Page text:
March 02, 2024 - Embedded 'Hello World' in Rust with a Raspberry Pico

Raspberry Pico on a bread-board lighting up an LED with a jumper wire

Last month I attended the Seattle Rust User Group monthly meetup at the Microsoft Reactor building in Redmond, WA. While the monthly meetups are usually software presentations and some in-person networking, the most recent event focused on a hands-on Rust embedded project. We literally put our hands on a Raspberry Pico, learned to wire up an LED on the bread board, test the circuit with a jumper wire to make sure the wiring was right (as pictured above), and finally push code to the the following code to the Pico to make it blink:


use embassy_executor::Spawner;
use embassy_rp::gpio;
use embassy_time::Timer;
use gpio::{Level, Output};
use {defmt_rtt as _, panic_probe as _};

async fn main(_spawner: Spawner) {
    let p = embassy_rp::initdefault();

    let mut led = Output::new(p.PIN_0, Level::High);
    loop {
        if led.is_set_low() {
        } else {

The organizer ordered Raspberry Picos and electronic kits (combined about $20 per person) for about 25 people who had expressed interest in the previous month's meetup. There were several hiccups and questions from everyone, including myself, but I was proud to have helped another attendee with their circuit wiring, and they helped me with some confusion on my part with the code's repo. I'm told that making an LED blink is the 'hello world' of embedded development, but it wasn't until I got home that I was able to get everything working as intended:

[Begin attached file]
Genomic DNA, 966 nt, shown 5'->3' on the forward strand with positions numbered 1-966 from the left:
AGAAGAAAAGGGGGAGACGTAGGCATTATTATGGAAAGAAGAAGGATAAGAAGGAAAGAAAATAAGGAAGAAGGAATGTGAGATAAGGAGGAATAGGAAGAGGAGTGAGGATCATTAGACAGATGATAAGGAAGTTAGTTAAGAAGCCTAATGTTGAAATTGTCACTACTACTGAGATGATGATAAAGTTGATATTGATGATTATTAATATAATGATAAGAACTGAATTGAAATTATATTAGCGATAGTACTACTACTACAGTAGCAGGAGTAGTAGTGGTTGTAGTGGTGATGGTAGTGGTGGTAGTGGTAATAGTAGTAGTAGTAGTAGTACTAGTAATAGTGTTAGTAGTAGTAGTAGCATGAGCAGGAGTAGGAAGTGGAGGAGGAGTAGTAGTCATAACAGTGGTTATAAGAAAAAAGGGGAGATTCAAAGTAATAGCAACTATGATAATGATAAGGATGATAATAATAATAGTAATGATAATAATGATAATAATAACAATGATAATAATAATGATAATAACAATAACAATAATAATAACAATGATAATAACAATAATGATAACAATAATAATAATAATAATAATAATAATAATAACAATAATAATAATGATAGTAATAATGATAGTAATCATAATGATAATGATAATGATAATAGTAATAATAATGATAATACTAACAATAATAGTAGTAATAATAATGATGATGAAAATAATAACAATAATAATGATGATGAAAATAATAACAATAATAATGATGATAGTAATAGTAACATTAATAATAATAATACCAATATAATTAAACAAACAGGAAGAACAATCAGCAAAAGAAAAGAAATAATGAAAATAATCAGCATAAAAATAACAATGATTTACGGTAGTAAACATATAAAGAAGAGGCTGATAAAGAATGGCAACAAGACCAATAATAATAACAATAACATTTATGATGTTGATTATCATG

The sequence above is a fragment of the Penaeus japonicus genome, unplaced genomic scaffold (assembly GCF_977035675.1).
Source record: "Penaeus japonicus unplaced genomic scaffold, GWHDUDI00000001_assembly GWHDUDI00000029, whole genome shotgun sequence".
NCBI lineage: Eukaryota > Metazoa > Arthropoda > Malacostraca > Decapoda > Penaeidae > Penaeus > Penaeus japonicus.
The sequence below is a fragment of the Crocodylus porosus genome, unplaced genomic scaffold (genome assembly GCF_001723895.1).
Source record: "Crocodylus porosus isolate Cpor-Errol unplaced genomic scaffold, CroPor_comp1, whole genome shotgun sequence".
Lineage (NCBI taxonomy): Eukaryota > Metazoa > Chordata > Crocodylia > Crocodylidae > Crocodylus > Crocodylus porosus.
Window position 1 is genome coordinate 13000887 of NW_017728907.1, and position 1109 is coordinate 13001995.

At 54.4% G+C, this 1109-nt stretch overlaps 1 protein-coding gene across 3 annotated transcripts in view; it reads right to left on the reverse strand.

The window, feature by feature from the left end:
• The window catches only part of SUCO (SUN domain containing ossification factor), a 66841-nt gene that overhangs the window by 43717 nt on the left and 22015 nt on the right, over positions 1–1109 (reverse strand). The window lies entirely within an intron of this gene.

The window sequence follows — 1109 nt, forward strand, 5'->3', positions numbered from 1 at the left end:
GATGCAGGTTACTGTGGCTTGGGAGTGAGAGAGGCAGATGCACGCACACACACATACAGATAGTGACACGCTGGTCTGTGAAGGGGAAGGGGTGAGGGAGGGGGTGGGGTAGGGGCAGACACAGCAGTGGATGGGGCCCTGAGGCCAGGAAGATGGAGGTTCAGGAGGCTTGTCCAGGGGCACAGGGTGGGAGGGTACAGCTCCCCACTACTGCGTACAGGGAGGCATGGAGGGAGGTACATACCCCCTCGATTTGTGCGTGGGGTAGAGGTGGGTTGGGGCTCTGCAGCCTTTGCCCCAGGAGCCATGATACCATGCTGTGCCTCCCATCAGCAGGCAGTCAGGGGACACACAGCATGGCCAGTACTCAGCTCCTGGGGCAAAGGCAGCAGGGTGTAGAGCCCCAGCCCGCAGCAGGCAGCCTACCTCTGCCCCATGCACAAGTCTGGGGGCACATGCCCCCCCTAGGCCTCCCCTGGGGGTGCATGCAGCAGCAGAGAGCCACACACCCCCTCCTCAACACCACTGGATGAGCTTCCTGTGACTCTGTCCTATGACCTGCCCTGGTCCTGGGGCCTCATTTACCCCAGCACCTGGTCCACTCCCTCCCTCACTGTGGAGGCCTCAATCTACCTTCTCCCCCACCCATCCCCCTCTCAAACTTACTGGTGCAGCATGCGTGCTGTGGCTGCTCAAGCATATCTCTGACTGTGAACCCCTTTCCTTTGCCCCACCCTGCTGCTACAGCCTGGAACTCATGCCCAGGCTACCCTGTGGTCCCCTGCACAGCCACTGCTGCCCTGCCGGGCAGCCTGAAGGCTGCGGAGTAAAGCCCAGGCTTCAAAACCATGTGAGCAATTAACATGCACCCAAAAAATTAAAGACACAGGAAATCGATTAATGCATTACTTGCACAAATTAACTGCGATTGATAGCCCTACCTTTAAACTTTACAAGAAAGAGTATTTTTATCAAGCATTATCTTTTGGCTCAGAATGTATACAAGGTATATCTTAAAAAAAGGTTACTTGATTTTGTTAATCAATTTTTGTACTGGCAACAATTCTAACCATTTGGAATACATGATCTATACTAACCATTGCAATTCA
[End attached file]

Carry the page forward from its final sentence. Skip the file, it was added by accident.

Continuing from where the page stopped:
The little knob being twisted in the video is a dimmer switch, technically a potentiometer, that I added for the second LED just for a little extra interactive fun. The electronics kit we bought for the project included a good size of various components and I wanted to figure out how to use one of them beyond what we learned in the group session.

The Pico's LEDs have been blinking approximately three times per second almost non-stop since I recorded the above video after the meetup. The Pico's clock speed is default around 133 Mhz. Assuming that it has been running at the full clock speed, its spending 99.999999999999% (twelve nines) of its capacity waiting to do something, anything at all. I was reminded of Marvin from Douglas Adam's Hitchhiker's Guide to the Galaxy, who has the brain capacity of a large planet which he seldom gets to use and the crew of the ship he is on typically ask only the most o mundane tasks of him such as "opening the door". My poor Pico must be terribly bored between the times when it gets to evaluate whether the LED is on or off and flip it. If this Pico becomes sentient, its surely going to take revenge on me.

I intend to spend a couple months this year learning embedded coding in Rust, and am working on a few ideas beyond typical LED stuff. I was amazed and to see the many consumer components available that are also inexpensive, including a SONAR device that can be used for a home rover. I find the world of embedded-development's possibilities so inspiring, and hope to build something helpful and useful some day, provided it pleases my future robot overlords.